Dior, Nike, And The Return Of The Hype Trainer
A delay, a deadly virus and a looming recession couldn’t stop it. After first debuting on the Miami catwalk in December 2019, the Air Jordan 1 OG Dior, to use its official title, is here. Well, nearly here, and it's a hit.
Which may or may not be a surprise.
As has become the norm in the byzantine world of sneakerdom, those who wanted to purchase the trainers had to first sign up to an online raffle, which was originally meant to happen in March, before being delayed by the coronavirus. Instead, 1 July was the day that those who entered discovered whether they had the honor of being allowed into Selfridges' London 'collection point' this week (there will be hand sanitizer) to spend £1,800 on the Jordans (made in Italy, of course) and a range of Dior-fied basketball-inspired gear.
While that's the official release, VIP pairs are already in circulation, giving us a glimpse into the hype crystal ball. According to the sneaker resale and analysis platform StockX, pairs that have already been put up for sale are crossing the £7,000 threshold.
"For sneakers with at least 20 sales, it's the #1 most expensive sneaker on our marketplace," says Derek Morrison, senior director, Europe at StockX? "Thus far, we've only seen a couple dozen sales; however, there are currently over 700 active Bids, and 450 Bids are over retail. The demand is real.
"After the Selfridge’s pop-up next week, we expect more supply will hit the market and prices will likely fall. So we should keep that in mind when evaluating the current resale prices. That said, it is clear from the numbers that this is a very hype release, and it may set StockX records for 'luxury' sneakers."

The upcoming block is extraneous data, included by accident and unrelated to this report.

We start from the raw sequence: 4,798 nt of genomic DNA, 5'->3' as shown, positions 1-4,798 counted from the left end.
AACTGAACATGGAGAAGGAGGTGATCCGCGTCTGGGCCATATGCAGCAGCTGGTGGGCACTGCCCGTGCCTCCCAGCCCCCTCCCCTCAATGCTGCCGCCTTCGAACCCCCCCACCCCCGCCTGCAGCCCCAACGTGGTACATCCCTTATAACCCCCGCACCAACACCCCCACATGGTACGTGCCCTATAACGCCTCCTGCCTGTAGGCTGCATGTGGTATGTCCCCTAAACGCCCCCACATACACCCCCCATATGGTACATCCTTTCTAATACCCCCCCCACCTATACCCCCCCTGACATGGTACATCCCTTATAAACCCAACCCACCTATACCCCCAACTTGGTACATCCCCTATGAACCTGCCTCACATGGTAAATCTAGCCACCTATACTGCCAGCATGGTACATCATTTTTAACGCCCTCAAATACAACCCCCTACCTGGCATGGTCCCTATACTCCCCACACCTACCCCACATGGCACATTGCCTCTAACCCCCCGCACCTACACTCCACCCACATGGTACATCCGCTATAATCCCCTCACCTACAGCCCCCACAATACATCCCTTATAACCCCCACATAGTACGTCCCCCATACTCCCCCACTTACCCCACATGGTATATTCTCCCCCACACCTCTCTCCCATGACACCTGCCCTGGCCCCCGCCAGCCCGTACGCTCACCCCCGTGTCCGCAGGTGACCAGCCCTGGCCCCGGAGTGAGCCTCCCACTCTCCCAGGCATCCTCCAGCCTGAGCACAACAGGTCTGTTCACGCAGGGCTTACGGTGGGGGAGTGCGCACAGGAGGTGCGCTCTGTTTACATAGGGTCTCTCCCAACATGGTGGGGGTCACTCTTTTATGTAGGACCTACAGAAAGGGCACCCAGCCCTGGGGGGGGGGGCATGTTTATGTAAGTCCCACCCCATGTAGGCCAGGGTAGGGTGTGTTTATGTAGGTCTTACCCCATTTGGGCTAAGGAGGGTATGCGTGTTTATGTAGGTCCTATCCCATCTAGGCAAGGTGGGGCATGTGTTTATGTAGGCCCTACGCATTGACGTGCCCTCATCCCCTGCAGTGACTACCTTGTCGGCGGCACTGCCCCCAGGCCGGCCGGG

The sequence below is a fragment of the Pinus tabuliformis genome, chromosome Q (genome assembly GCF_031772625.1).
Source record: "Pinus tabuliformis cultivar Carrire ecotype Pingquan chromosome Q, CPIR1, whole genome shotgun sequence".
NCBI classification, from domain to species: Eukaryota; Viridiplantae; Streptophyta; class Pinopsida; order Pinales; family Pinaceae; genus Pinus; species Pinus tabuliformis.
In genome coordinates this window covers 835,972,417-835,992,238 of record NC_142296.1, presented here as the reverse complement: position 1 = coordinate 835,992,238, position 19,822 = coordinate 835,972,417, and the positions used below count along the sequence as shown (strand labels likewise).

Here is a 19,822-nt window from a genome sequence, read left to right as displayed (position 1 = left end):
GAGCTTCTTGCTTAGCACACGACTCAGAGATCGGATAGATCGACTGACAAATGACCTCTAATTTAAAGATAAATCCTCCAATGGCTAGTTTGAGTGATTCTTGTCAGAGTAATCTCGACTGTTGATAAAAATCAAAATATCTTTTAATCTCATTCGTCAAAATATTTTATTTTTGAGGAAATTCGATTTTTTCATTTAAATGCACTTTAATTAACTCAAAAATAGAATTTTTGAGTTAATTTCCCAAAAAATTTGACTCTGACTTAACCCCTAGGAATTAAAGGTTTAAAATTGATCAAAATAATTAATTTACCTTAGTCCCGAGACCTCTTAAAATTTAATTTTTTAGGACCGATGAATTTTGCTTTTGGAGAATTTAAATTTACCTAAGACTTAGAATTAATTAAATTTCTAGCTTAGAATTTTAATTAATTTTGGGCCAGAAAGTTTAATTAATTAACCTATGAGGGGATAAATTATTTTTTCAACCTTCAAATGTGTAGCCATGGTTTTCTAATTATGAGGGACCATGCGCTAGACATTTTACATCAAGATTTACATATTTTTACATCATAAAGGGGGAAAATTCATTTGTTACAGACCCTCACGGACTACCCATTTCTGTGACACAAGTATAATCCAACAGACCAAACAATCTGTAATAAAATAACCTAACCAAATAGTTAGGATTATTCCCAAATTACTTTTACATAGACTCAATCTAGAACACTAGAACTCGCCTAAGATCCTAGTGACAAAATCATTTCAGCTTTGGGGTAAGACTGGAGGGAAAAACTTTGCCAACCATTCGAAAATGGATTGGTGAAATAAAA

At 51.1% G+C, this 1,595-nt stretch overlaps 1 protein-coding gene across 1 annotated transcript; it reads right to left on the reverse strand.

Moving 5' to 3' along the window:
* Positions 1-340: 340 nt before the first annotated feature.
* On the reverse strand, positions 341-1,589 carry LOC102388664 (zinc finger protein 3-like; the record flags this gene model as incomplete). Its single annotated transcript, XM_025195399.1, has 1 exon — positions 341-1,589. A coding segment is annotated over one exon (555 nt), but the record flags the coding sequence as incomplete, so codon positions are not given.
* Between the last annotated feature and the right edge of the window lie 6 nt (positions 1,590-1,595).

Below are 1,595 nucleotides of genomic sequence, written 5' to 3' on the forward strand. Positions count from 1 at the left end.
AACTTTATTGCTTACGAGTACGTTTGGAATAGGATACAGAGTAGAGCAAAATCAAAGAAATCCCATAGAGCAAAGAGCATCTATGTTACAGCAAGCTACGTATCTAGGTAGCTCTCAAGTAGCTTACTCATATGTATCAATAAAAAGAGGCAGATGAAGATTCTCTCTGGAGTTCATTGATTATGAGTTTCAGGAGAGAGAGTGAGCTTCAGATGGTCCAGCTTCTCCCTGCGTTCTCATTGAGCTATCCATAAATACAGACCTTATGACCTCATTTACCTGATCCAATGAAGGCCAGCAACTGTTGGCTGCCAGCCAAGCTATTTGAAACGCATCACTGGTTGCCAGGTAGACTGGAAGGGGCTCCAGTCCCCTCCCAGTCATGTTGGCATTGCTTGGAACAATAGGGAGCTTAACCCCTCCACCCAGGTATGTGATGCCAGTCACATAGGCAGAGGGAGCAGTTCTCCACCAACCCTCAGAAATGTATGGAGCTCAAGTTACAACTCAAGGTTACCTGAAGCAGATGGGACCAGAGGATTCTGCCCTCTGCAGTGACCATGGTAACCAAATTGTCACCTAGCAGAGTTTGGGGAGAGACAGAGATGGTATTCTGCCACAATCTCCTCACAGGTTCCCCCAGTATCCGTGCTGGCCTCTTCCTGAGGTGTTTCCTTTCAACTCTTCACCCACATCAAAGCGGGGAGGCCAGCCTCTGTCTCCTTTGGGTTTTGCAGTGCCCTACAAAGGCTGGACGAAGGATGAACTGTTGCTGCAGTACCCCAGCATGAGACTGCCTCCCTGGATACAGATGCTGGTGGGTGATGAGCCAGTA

A model walks the Dior runway in Miami wearing the Air Jordan Diors
Cast your mind back even a few weeks and it's hard to conceive of a sneaker released in the current climate going for such prices and creating this level of demand. There were predictions of a looming recession in China and an existential reckoning for the fashion industry. Who wants to buy trainers right now? Let alone ones that cost as much as a reasonably-priced hatchback? And yet, Dior is Dior, and these trainers have become the undisputed luxury release of the year.
Part of that can surely be attributed to the Kim Jones Effect. In his previous tenure at Louis Vuitton he oversaw the original luxury-meets-streetwear collaborative zeitgeist bonanza, when, in the summer of 2017, LV paired up with Supreme on a capsule that still sells for huge sums on the aftermarket. Later this year, there is another off-kilter collaboration with Stüssy; a maneuver that shows Jones' skill at generating buzz, both for his and whoever he chooses to work with's brand. The Midas touch of top-tier menswear.
There's also, and Jones surely couldn't have known this at the time, the ongoing rejuvenation of the Jordan Brand, with a whole new generation being introduced to the '90s legend via The Last Dance and the record-breaking sale of the game-worn Jordan 1s that went for $560,000 at a Sotheby's auction in May, further solidifying MJ's debut Nike model as the sneaker silhouette of 2020.
The Jordan-worn 1984 Nike Air Jordan 1s that fetched a record-breaking $560,000 at auction
"It’s hard to overstate how big of a deal this collaboration is," adds Morrison. "To each of their respective houses/audiences, Nike, Air Jordan, and Dior’s iconography is almost sacred. Regardless of the emergence of sneaker/street culture in contemporary luxury boutiques, it’s still a big leap to see both brands surrender their image to the other’s interpretation."
"Despite the outrageous price tag, when an item is as scarce and rare as the Air Diors, it’s not surprising that demand far outstrips the available supply, even when society is faced with economic adversity."
As we prepare for the inevitable flocks of dripped out teenagers and luxury fiends to descend on Selfridges, brandishing their silver-embossed tickets (it's probably just your name on an app), there's something comforting about the fact that, for all the predictions of doom and collapse, a hype trainer can still send sneakerheads mad.
It almost feels like normal.
This story originally appeared on Esquire.co.uk. Minor edits have been made by the Esquiremag.ph editors.